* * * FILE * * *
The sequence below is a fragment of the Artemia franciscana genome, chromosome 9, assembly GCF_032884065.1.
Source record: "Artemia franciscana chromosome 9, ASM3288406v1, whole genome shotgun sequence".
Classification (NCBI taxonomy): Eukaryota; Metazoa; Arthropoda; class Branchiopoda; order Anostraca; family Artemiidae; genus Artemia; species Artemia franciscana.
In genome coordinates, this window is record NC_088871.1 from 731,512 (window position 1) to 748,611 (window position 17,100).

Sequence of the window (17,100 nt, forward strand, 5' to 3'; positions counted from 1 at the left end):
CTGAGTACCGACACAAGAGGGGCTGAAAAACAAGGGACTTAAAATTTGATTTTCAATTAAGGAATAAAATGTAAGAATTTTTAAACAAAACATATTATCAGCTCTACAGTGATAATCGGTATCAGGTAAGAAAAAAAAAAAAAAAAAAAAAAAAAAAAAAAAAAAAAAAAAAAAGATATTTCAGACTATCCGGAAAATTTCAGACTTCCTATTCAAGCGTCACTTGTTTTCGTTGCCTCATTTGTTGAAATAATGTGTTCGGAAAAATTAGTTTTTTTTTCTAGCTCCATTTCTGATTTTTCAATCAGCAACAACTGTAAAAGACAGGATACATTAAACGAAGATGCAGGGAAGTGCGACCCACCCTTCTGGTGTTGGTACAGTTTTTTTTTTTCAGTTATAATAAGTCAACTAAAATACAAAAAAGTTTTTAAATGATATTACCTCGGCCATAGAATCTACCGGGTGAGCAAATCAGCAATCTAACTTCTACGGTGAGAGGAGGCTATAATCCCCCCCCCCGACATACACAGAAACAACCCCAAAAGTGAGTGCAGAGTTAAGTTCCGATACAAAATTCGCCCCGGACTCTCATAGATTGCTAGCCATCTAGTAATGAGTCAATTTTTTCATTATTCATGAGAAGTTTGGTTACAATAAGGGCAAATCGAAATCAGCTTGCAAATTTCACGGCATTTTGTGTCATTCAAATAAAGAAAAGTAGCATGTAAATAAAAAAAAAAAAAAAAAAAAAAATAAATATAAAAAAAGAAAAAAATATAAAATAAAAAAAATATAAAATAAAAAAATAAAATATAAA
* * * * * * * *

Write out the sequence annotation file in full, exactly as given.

The sequence below is a fragment of the Artemia franciscana genome, chromosome 9, assembly GCF_032884065.1.
Source record: "Artemia franciscana chromosome 9, ASM3288406v1, whole genome shotgun sequence".
Classification (NCBI taxonomy): Eukaryota; Metazoa; Arthropoda; class Branchiopoda; order Anostraca; family Artemiidae; genus Artemia; species Artemia franciscana.
In genome coordinates, this window is record NC_088871.1 from 731,512 (window position 1) to 748,611 (window position 17,100).

Sequence of the window (17,100 nt, forward strand, 5' to 3'; positions counted from 1 at the left end):
CTGAGTACCGACACAAGAGGGGCTGAAAAACAAGGGACTTAAAATTTGATTTTCAATTAAGGAATAAAATGTAAGAATTTTTAAACAAAACATATTATCAGCTCTACAGTGATAATCGGTATCAGGTAAGAAAAAAAAAAAAAAAAAAAAAAAAAAAAAAAAAAAAAAAAAAAAGATATTTCAGACTATCCGGAAAATTTCAGACTTCCTATTCAAGCGTCACTTGTTTTCGTTGCCTCATTTGTTGAAATAATGTGTTCGGAAAAATTAGTTTTTTTTTCTAGCTCCATTTCTGATTTTTCAATCAGCAACAACTGTAAAAGACAGGATACATTAAACGAAGATGCAGGGAAGTGCGACCCACCCTTCTGGTGTTGGTACAGTTTTTTTTTTTCAGTTATAATAAGTCAACTAAAATACAAAAAAGTTTTTAAATGATATTACCTCGGCCATAGAATCTACCGGGTGAGCAAATCAGCAATCTAACTTCTACGGTGAGAGGAGGCTATAATCCCCCCCCCCGACATACACAGAAACAACCCCAAAAGTGAGTGCAGAGTTAAGTTCCGATACAAAATTCGCCCCGGACTCTCATAGATTGCTAGCCATCTAGTAATGAGTCAATTTTTTCATTATTCATGAGAAGTTTGGTTACAATAAGGGCAAATCGAAATCAGCTTGCAAATTTCACGGCATTTTGTGTCATTCAAATAAAGAAAAGTAGCATGTAAATAAAAAAAAAAAAAAAAAAAAAAATAAATATAAAAAAAGAAAAAAATATAAAATAAAAAAAATATAAAATAAAAAAATAAAATATAAA